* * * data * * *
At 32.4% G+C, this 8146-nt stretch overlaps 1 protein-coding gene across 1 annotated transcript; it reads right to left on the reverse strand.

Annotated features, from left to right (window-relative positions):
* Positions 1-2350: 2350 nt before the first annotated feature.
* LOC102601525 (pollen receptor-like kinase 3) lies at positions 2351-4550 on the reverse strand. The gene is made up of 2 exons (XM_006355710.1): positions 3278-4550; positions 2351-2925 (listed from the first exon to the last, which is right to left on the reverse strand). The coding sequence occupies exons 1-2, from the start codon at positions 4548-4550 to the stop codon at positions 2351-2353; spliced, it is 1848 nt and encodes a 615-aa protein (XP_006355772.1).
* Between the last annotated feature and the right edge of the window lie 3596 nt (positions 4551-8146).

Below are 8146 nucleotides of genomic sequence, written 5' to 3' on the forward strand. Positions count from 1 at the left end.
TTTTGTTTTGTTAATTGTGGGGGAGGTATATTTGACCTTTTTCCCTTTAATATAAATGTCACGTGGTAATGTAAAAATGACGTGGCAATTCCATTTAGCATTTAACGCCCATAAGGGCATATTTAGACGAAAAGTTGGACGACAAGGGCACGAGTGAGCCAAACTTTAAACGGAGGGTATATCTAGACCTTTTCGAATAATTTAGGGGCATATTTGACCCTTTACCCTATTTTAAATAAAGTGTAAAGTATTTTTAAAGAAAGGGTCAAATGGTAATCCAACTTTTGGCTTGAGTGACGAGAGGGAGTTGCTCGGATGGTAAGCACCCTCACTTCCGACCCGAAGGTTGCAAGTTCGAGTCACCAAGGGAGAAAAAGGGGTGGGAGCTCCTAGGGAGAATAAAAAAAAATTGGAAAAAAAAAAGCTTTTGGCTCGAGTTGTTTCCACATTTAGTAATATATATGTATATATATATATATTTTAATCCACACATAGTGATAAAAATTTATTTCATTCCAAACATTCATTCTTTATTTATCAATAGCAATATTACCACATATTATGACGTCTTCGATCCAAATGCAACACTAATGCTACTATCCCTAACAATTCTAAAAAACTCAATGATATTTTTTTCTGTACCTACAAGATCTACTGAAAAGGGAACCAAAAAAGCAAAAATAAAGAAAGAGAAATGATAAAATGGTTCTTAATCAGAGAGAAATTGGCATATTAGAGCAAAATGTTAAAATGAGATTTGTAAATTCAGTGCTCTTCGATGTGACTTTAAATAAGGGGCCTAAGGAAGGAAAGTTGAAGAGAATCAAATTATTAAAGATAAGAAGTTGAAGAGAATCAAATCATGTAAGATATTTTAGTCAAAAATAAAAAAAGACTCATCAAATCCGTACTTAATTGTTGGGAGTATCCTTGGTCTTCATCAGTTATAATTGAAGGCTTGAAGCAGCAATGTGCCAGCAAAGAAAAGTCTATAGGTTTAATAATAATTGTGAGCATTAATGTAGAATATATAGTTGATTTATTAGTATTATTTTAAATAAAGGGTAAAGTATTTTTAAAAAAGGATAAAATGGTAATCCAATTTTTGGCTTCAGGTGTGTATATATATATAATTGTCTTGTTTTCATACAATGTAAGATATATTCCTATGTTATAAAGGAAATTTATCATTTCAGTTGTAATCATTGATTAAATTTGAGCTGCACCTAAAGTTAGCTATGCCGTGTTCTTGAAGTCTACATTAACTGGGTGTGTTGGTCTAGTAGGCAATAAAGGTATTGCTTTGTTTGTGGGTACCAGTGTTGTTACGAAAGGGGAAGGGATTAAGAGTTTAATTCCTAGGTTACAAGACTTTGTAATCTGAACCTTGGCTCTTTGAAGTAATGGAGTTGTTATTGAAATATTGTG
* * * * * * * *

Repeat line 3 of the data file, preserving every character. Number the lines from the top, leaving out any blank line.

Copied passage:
* Positions 1-2350: 2350 nt before the first annotated feature.